I have been following Devon Turnbull, the owner of OJAS speakers on Instagram for years; his speakers are truly works of art in their simple elegance, build, color, and his integration of horns. They have also always been out of reach for me financially — until now. The OJAS Shelf Horn Mod Kit offers a degree of hope for listeners like myself who are focused on affordable vintage amplifiers and want to use loudspeakers like the OJAS at home.
A number of years ago, OJAS started offering a bookshelf model. One that could be produced in non “one off” numbers. It was also offered as a kit; I have a lot of experience building amplifier kits and fixing vintage loudspeakers but building my own speaker from parts would be something new.
The original OJAS featured a 16″ x 14” x 12.5” loudspeaker cabinet and a JBL 328C single full range driver. What further impressed me was the 96 dB speaker sensitivity which allows you to run these speakers with as little as 3 watts of power; which also made them ideal for vintage receivers and tube amplifiers.
The kits and models that are already assembled have been offered for sale on Devon’s OJAS website; demand for the products has often resulted in long waits and there have been gaps in the availability.
The most recent offering is the OJAS Shelf Horn Mod Kit; the kit allows users to redirect the top end of the range to the horns and can be installed with some basic soldering and drilling.
Common Wave Hi-Fi is a Los Angeles-based dealer with 3 rooms at T.H.E. Show 2022 including an excellent setup with the new DeVore Fidelity O/baby loudspeakers. Their OJAS setup wasn’t fully ready when I stopped by but I’m glad that I took the time to return on Saturday.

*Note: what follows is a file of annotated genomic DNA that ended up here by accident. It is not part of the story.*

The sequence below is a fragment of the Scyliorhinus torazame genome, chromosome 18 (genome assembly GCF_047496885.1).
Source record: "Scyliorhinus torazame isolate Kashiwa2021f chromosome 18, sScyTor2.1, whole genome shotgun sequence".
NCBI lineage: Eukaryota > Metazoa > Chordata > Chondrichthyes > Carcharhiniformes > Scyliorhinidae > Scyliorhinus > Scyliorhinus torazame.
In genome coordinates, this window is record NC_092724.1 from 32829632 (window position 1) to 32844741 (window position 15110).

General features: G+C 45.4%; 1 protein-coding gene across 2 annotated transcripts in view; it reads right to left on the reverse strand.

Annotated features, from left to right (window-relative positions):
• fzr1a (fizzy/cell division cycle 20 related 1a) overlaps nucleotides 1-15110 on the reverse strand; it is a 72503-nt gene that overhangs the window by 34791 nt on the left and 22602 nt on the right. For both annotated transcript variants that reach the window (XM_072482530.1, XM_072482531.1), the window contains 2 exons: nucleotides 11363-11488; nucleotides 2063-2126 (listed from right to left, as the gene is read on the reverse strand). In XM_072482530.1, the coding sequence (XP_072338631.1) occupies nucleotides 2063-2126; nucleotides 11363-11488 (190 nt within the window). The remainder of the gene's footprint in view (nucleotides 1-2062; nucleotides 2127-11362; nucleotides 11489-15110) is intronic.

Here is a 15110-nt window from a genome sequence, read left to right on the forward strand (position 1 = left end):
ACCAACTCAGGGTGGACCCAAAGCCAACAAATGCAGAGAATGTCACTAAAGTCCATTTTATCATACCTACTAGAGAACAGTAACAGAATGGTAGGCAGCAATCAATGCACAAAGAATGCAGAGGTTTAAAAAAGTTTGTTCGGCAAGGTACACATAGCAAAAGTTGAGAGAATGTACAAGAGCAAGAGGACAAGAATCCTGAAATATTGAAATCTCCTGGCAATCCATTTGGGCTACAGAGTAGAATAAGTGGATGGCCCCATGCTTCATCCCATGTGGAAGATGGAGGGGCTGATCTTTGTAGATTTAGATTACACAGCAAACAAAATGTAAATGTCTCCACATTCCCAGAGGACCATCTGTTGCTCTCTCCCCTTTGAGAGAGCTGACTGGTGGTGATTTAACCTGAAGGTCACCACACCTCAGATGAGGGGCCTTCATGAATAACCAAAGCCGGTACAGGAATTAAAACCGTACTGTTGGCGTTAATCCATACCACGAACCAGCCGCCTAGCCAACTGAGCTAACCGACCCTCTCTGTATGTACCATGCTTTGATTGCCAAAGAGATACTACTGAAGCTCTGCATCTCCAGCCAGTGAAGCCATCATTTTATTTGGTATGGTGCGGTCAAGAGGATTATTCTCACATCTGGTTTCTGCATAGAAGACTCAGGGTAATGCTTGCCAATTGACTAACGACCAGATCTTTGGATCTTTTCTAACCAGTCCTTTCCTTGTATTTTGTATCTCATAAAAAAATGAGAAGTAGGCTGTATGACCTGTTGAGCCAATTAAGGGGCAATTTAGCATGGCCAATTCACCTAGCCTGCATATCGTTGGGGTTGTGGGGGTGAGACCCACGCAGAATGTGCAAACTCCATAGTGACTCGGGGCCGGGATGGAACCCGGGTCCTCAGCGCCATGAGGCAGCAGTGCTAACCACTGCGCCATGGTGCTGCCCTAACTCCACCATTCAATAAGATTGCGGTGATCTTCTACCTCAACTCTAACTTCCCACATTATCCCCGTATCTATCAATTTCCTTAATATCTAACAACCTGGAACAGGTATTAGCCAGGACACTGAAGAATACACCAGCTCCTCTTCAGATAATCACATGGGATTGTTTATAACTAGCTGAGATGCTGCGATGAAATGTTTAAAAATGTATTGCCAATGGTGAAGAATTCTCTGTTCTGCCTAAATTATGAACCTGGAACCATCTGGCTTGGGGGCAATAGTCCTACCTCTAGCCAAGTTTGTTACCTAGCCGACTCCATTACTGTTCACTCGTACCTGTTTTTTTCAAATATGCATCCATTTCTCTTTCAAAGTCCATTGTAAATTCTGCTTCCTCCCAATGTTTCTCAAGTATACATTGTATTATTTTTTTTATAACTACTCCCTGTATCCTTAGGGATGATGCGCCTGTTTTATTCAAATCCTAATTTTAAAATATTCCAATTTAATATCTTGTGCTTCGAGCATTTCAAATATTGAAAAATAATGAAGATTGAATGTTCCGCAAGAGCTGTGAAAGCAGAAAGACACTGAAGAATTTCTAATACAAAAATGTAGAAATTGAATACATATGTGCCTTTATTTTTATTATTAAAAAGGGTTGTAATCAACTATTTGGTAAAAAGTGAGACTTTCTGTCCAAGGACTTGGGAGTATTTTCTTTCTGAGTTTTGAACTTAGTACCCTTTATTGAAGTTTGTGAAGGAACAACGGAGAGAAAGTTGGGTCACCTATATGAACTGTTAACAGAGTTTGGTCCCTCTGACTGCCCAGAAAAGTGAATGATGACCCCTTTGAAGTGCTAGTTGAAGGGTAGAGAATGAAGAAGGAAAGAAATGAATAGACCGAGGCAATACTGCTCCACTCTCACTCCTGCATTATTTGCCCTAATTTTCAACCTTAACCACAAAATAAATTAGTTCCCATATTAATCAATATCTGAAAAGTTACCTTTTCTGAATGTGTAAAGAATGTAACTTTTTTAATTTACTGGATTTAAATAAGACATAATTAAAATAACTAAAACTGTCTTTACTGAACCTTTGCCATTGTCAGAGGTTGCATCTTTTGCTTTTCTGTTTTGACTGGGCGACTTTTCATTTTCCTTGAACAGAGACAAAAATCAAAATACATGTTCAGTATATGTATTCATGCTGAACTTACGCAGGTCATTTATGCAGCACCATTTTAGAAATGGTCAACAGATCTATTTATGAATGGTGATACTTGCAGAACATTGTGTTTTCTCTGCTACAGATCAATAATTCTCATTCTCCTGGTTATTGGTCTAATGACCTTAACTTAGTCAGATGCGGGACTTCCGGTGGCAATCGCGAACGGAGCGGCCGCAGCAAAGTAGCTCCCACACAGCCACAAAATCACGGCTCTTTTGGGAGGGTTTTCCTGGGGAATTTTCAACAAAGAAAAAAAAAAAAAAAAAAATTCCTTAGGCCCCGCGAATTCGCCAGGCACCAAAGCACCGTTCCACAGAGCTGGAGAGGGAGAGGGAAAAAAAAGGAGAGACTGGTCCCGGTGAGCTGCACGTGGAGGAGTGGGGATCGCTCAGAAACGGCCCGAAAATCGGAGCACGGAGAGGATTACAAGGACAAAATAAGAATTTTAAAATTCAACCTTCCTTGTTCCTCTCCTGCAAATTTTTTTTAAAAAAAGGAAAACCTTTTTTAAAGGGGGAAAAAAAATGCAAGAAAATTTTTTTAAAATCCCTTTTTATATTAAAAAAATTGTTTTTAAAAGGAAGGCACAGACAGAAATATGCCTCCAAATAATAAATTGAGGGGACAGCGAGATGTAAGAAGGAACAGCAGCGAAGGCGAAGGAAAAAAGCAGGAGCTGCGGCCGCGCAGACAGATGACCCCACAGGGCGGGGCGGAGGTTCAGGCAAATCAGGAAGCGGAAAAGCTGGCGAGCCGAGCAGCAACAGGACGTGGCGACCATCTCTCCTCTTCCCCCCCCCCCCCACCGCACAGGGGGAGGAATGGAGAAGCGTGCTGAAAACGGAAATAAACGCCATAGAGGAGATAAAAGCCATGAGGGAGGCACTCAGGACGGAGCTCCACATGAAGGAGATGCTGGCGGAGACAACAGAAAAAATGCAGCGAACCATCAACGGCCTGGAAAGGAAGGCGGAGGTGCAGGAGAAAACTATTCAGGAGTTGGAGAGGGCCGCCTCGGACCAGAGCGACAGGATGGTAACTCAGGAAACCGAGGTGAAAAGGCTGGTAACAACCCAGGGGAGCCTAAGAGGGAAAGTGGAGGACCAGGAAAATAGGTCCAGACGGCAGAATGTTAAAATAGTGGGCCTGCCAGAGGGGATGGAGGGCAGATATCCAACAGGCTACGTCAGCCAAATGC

Common Wave had the OJAS loudspeakers on display ($5,500 USD) on CW Custom stands ($1,100 USD).
They may be small in size but Devon recommends a minimum of 8 feet between the listener and loudspeakers.
Powering the loudspeakers was an Audio Hungary Qualiton A50i Tube Integrated Amplifier ; a 50 watts/channel class A design that uses 4 KT120 output tubes to deliver all of that power. The A50i is manufactured in Hungary and retails for $9,250 USD.
Digital sources included Innuos digital music servers and the the Merason Frerot DAC which retails for $1,475 USD and can also be ordered with an external power supply for an additional $950 USD. The Frerot is a 24-bit/192kHz PCM DAC and offers five digital inputs; 2 S/PDIF, 2 Toslink Optical, and 1 USB. It also offers single ended and balanced outputs.
Common Wave also had two Technics 1210 MK2 turntables in use connected to a Varia Instruments RDM40 Rotary Mixer ($3,800 USD).
I was very impressed with the openness and immediacy of the sound; the room was definitely too small for the scale that loudspeaker is capable of reproducing. The loudspeaker clearly doesn’t need the 50 watts of power that were driving them; one could certainly use a low powered tube amplifier with these loudspeakers.
I’m super tempted.
For more information: OJAS NYC